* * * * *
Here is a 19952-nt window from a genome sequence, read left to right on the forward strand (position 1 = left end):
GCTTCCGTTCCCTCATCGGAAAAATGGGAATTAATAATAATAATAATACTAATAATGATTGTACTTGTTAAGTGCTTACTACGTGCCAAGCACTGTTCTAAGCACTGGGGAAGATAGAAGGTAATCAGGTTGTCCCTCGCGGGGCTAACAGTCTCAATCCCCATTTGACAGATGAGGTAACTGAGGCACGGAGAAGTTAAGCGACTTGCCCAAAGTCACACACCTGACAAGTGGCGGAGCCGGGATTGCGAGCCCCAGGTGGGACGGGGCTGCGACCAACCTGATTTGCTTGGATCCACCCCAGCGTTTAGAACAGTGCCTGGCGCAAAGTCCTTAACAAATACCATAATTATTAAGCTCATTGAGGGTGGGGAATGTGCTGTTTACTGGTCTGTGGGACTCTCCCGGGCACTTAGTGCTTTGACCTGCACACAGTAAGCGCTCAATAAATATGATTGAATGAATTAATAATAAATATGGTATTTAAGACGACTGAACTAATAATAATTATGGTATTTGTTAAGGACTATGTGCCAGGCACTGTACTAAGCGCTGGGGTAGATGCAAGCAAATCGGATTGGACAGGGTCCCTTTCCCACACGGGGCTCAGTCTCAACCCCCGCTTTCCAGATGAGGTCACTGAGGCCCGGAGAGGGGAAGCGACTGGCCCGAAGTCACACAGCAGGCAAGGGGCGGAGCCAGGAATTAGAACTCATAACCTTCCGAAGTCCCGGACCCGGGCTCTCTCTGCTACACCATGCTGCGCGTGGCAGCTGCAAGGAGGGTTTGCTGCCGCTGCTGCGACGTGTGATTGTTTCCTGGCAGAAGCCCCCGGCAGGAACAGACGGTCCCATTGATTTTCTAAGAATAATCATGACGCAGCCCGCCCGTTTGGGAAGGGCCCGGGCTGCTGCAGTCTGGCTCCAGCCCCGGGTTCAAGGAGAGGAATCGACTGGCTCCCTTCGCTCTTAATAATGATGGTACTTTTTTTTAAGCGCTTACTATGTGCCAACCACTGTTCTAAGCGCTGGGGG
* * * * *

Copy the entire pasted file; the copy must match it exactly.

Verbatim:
Here is a 19952-nt window from a genome sequence, read left to right on the forward strand (position 1 = left end):
GCTTCCGTTCCCTCATCGGAAAAATGGGAATTAATAATAATAATAATACTAATAATGATTGTACTTGTTAAGTGCTTACTACGTGCCAAGCACTGTTCTAAGCACTGGGGAAGATAGAAGGTAATCAGGTTGTCCCTCGCGGGGCTAACAGTCTCAATCCCCATTTGACAGATGAGGTAACTGAGGCACGGAGAAGTTAAGCGACTTGCCCAAAGTCACACACCTGACAAGTGGCGGAGCCGGGATTGCGAGCCCCAGGTGGGACGGGGCTGCGACCAACCTGATTTGCTTGGATCCACCCCAGCGTTTAGAACAGTGCCTGGCGCAAAGTCCTTAACAAATACCATAATTATTAAGCTCATTGAGGGTGGGGAATGTGCTGTTTACTGGTCTGTGGGACTCTCCCGGGCACTTAGTGCTTTGACCTGCACACAGTAAGCGCTCAATAAATATGATTGAATGAATTAATAATAAATATGGTATTTAAGACGACTGAACTAATAATAATTATGGTATTTGTTAAGGACTATGTGCCAGGCACTGTACTAAGCGCTGGGGTAGATGCAAGCAAATCGGATTGGACAGGGTCCCTTTCCCACACGGGGCTCAGTCTCAACCCCCGCTTTCCAGATGAGGTCACTGAGGCCCGGAGAGGGGAAGCGACTGGCCCGAAGTCACACAGCAGGCAAGGGGCGGAGCCAGGAATTAGAACTCATAACCTTCCGAAGTCCCGGACCCGGGCTCTCTCTGCTACACCATGCTGCGCGTGGCAGCTGCAAGGAGGGTTTGCTGCCGCTGCTGCGACGTGTGATTGTTTCCTGGCAGAAGCCCCCGGCAGGAACAGACGGTCCCATTGATTTTCTAAGAATAATCATGACGCAGCCCGCCCGTTTGGGAAGGGCCCGGGCTGCTGCAGTCTGGCTCCAGCCCCGGGTTCAAGGAGAGGAATCGACTGGCTCCCTTCGCTCTTAATAATGATGGTACTTTTTTTTAAGCGCTTACTATGTGCCAACCACTGTTCTAAGCGCTGGGGG